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14-07-2020 | Latest News , Asia & Pacific , Europe , MENA

Race to avert COVID caused catastrophes in Afghanistan

ENG

Afghanistan is on the edge of potential health, social and economic catastrophes caused by COVID-19 as the disease places a crippling burden on one of the ten most fragile states in the world.

 

More than 34,000 people have been infected by COVID-19 in Afghanistan and nearly 1,000 people have died, with hospitals and health clinics pushed to the limit.

The real toll of the pandemic on the Afghan population is expected to be much higher and remains under-reported due to limited testing and weak health systems. The country has one doctor for every 3,500 people, less than a fifth of the global average according to the World Health Organization.

War-torn Afghanistan is considered one of the poorest countries in the Asia Pacific and the region’s most disaster-prone country with at least 3.5 million people displaced by armed conflict and disasters since 2012.

Dr Nilab Mobarez, Secretary General of the Afghan Red Crescent Society, said:“COVID-19 is placing enormous strain on our resilient yet fragile communities.”

Since the first confirmed case, in February, Afghan Red Crescent has mounted a country-wide response to protect people from COVID-19 and provide humanitarian support, However, the response has been hindered by a shortage of personal protective equipment.

“So far, drawing with our own resources and with Red Cross Red Crescent partners, 300,000 people have been screened for illness and 1.2 million people at risk have been supported with critical awareness information to prevent the spread of this disease”.

“A major shortage of personal protective equipment in Afghanistan has been our main challenge, as we balance safety for our staff and volunteers while mounting a full response to COVID-19 across Afghanistan,” said Dr Mobarez. 

“Afghanistan has been reaching a peak of infections and we fear this will continue over coming weeks. We are urgently scaling up our response with 39 mobile health teams, 31 immunization teams, 46 health clinics and more than 4,000 trained community volunteers to intensify case detection.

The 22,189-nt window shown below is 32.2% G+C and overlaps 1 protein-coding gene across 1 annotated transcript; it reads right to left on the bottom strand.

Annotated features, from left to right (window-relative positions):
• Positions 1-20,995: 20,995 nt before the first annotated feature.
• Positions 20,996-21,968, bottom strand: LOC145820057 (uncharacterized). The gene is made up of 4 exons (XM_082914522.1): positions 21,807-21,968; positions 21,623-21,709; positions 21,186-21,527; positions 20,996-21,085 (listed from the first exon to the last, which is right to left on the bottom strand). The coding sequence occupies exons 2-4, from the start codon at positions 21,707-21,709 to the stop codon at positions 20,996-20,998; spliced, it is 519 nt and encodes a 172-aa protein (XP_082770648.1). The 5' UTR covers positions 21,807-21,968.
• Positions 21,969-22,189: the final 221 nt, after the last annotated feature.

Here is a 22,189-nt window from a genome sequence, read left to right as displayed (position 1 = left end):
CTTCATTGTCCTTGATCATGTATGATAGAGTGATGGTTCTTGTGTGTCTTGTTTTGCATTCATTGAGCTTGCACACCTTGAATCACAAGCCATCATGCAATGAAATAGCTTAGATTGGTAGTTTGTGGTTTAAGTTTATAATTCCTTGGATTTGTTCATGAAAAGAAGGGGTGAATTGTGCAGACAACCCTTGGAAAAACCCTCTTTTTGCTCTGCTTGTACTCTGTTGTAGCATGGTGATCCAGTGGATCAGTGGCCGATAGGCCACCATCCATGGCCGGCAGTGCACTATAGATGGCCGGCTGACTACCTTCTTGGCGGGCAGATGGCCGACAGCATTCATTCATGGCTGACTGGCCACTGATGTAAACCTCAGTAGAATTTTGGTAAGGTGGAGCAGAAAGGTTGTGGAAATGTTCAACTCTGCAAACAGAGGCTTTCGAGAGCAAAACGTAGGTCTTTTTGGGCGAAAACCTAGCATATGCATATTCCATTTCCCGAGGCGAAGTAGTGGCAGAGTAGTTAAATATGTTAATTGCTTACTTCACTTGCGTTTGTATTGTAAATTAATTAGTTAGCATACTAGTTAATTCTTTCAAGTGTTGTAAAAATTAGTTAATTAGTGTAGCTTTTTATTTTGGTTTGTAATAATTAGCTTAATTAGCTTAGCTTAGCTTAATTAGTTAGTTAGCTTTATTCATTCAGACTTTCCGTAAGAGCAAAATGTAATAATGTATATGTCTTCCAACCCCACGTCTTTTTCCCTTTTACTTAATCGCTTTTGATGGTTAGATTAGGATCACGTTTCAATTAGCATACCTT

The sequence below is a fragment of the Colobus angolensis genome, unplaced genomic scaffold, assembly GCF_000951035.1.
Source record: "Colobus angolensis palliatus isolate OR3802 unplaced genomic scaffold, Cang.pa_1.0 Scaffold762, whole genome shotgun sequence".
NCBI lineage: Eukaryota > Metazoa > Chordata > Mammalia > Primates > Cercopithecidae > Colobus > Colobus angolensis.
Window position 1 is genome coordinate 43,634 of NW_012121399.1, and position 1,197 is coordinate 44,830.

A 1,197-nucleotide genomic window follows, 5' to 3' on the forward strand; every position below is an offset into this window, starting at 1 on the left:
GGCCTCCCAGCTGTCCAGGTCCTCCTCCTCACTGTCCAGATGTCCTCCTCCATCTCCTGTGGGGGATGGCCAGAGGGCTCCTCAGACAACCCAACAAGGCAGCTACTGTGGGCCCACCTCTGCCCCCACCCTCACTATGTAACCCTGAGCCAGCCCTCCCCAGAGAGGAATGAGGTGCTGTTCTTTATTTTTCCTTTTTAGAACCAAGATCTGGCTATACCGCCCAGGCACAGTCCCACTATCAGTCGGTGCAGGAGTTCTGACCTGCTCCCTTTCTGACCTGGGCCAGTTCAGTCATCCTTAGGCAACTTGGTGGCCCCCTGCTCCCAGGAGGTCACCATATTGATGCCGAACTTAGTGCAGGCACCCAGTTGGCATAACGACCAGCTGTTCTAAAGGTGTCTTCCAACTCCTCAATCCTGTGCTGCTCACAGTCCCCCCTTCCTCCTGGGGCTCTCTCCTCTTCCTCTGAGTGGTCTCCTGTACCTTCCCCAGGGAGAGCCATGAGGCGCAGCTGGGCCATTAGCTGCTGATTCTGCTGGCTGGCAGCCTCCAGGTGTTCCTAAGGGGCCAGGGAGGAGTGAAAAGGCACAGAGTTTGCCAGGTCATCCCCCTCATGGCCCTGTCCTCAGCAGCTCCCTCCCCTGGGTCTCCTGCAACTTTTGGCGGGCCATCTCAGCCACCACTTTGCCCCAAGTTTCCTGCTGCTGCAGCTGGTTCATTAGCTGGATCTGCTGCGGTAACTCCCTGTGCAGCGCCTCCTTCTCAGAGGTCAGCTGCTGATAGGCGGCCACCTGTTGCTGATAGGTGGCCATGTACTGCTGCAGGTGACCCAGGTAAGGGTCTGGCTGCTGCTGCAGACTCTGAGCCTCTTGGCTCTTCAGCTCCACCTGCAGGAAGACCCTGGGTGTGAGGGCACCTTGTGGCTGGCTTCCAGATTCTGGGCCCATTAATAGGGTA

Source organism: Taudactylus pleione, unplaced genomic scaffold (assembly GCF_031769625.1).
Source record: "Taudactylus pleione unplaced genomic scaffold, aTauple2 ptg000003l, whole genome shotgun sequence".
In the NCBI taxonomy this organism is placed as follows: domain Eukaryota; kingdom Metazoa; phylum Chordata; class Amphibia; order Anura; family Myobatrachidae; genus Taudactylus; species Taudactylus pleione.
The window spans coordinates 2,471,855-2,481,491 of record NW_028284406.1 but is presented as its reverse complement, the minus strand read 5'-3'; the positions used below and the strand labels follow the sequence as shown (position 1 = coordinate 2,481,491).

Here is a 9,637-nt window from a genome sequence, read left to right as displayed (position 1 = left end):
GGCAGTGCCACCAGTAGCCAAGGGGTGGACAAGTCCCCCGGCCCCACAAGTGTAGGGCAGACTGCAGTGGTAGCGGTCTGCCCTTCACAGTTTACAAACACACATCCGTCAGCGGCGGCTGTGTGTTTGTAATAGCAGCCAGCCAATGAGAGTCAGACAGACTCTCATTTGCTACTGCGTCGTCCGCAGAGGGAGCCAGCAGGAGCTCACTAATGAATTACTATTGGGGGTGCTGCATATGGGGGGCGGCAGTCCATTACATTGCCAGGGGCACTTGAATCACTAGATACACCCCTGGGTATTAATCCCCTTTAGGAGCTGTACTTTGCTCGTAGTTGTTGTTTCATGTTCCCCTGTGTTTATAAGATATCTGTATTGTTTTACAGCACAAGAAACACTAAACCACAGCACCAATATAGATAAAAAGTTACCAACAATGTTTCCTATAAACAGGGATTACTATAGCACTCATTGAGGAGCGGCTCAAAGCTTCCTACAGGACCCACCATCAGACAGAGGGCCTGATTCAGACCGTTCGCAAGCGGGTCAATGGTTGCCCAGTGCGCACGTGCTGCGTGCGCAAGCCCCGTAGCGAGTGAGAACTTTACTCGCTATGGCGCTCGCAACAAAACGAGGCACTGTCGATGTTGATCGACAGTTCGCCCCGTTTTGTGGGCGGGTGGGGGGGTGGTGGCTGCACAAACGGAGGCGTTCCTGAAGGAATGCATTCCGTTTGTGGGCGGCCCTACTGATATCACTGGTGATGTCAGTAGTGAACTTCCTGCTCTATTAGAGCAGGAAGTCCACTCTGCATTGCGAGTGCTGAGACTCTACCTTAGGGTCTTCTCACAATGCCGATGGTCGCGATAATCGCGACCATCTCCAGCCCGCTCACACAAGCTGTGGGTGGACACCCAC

“Our priority is enabling communities to take protective measures for themselves and their families, including in hard-to-reach and unsafe areas. We have also rehabilitated our district hospital in Kabul to become a fully equipped COVID-hospital,” said Dr Mobarez.

In addition to the COVID-19 health crisis faced in Afghanistan, the socio-economic impact of the virus could become catastrophic with 12.4 million people – one third of the country’s population - already considered to be living at “emergency” levels of food shortages.

Pierre Kremer, Head of the International Federation of Red Cross and Red Crescent Societies (IFRC) office in Afghanistan, said: “Millions of people who depend on a daily wage have lost their jobs and COVID-19 is compounding this struggle to survive. The people of Afghanistan face a double catastrophe of the COVID-19 health crisis and mass socio-economic deterioration. We have a duty to step up to prevent this from happening.”

“We are intensifying support to people’s livelihoods on a large scale to help people strengthen their resilience to these compounding crises,” Mr Kremer said.

Afghanistan Red Crescent has assisted more than 90,000 people with food and other relief packages and is committed to reach at least 450,000 people with food or cash support.

“With the support of the International Red Cross and Red Crescent Movement and other external partners, we need to rapidly expand response to these crises across the country. This is a race that urgently requires more resources linking emergency, development and peace efforts,” said Dr Nilab Mobarez.

Media contacts

In Geneva: Matt Cochrane, +41 79 251 80 39, matthew.cochrane@ifrc.org 

In Kuala Lumpur: Antony Balmain, +60 12 230 8451, antony.balmain@ifrc.org  

In Kabul: Pierre Kremer, Head of Afghanistan Country Office, IFRC, pierre.kremer@ifrc.org   

 

 


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